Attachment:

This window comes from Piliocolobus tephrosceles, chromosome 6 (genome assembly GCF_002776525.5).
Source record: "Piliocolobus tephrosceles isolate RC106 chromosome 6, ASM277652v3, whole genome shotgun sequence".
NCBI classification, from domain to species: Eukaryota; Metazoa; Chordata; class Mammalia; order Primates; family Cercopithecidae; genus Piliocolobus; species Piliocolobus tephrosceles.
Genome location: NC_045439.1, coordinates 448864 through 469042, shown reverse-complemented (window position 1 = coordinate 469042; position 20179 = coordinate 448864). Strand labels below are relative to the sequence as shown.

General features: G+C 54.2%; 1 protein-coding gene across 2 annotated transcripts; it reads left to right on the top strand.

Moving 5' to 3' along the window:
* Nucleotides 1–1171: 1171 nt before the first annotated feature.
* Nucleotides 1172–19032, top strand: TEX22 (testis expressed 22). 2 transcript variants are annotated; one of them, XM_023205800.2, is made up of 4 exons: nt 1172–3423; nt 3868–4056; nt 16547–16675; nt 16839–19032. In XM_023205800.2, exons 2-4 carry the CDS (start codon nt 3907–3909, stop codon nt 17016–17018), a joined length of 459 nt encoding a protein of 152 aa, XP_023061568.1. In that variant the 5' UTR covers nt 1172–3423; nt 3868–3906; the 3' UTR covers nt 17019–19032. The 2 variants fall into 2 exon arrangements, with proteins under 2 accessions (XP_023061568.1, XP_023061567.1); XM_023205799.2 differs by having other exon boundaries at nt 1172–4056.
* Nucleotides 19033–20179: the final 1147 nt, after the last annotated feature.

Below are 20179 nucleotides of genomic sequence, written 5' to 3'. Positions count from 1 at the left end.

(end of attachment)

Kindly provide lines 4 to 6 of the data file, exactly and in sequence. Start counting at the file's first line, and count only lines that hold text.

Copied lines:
Genome location: NC_045439.1, coordinates 448864 through 469042, shown reverse-complemented (window position 1 = coordinate 469042; position 20179 = coordinate 448864). Strand labels below are relative to the sequence as shown.

General features: G+C 54.2%; 1 protein-coding gene across 2 annotated transcripts; it reads left to right on the top strand.

Moving 5' to 3' along the window: